The Bottom Line: A unique wildlife encounter

Ben Stoterau
The wood duck hen  is out in front of her eight young ones as they make their way down South Minnesota Street in Redwood Falls and back towards the Redwood River.

Early Wednesday morning (June 10) I glanced out my back window and saw something that I had never seen before.

It was a mother wood duck and her eight young ones walking through my backyard on West Chestnut Street here in Redwood Falls.

Unfortunately for Mom, she couldn’t figure out how to get over/through my chain linked fence, and she paced back and forth for well over an hour trying to figure it out as her little ones patiently followed her around.

She was able to find a safe place early on in between some lilac bushes and the fence.

She finally discovered there was an opening near one of the main fence posts that she could get through, and they were on their way.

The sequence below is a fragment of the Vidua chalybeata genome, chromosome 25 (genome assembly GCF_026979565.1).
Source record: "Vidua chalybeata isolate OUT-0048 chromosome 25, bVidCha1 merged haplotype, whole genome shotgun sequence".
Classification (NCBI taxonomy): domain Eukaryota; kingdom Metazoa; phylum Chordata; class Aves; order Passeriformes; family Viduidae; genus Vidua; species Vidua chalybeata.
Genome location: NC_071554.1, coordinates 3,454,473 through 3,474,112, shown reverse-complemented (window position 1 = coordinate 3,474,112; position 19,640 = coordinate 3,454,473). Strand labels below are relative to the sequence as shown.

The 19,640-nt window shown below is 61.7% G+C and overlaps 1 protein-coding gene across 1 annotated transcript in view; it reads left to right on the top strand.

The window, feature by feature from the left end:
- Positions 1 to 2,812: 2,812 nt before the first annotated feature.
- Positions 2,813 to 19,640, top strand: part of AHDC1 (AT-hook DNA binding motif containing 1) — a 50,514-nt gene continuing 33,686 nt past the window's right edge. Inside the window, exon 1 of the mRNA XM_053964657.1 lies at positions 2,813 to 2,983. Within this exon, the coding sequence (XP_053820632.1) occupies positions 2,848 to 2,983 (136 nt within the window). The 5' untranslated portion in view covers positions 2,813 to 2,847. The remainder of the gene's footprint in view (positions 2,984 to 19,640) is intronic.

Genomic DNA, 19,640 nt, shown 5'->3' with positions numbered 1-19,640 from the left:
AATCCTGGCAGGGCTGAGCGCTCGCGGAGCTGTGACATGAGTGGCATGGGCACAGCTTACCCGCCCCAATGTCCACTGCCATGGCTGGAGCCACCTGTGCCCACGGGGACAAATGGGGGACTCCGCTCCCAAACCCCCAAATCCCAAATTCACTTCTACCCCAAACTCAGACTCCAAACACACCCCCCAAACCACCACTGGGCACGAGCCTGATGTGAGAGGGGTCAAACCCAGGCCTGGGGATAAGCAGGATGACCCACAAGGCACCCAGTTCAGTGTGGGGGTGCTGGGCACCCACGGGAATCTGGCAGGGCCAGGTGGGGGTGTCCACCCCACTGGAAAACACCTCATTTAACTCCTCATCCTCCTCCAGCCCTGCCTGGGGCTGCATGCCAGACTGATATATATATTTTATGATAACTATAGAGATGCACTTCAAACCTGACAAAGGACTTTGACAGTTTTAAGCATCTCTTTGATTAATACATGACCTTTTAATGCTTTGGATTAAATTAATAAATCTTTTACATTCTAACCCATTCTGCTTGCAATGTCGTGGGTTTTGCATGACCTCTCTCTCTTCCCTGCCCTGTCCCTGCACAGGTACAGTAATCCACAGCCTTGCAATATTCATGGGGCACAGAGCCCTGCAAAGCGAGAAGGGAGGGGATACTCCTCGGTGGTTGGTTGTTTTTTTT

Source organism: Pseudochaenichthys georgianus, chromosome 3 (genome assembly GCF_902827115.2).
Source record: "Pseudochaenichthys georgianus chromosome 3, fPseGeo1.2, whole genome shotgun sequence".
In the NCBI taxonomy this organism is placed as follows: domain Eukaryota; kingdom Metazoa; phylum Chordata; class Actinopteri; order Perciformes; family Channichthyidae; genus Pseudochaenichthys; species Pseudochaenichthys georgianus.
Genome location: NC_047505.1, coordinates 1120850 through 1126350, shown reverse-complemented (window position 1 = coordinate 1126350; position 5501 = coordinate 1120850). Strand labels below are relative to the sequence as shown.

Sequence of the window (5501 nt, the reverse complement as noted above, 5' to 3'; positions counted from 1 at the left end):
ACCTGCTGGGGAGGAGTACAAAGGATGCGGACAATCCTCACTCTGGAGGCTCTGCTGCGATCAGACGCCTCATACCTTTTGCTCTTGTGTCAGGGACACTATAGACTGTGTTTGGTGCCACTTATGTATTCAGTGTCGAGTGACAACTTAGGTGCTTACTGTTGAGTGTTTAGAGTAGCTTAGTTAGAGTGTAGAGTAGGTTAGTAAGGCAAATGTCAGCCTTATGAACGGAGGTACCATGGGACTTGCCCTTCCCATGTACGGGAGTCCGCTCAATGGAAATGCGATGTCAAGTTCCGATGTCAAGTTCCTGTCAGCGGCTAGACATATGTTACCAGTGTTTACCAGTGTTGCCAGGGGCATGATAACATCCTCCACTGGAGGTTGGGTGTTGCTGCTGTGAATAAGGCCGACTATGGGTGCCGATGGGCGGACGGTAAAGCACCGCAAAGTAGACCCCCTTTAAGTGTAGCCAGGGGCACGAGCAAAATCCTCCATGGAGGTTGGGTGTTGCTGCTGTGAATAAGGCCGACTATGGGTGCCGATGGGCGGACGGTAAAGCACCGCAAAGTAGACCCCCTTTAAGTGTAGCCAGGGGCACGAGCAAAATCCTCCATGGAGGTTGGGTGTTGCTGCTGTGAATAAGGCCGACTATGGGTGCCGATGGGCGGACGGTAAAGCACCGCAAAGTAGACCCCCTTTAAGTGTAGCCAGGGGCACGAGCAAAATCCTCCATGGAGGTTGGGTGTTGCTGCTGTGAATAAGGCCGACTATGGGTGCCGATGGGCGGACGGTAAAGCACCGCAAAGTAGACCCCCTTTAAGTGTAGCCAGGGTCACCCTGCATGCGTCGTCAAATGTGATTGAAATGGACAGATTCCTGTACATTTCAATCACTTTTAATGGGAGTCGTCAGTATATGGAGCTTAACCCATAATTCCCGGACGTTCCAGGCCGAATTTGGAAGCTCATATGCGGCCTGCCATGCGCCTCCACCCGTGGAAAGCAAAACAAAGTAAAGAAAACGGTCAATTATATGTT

The male wood duck (drake) is widely known for its beauty, but the female wood duck (hen) is also a unique bird with pretty markings on its head and wings.

Wood duck populations were in trouble at one time in Minnesota due to habitat loss, but biologists now believe more than 100,000 wood ducks breed in the state each spring.

They like to nest in hollow trees and usually lay about 10 to 15 eggs during the spring.

Hatching takes place close to a month later, and the ducklings begin to fly approximately eight to 10 weeks after hatching.

Just another reminder to keep your eyes open to many of the wonderful outdoor experiences awaiting us in our beautiful state.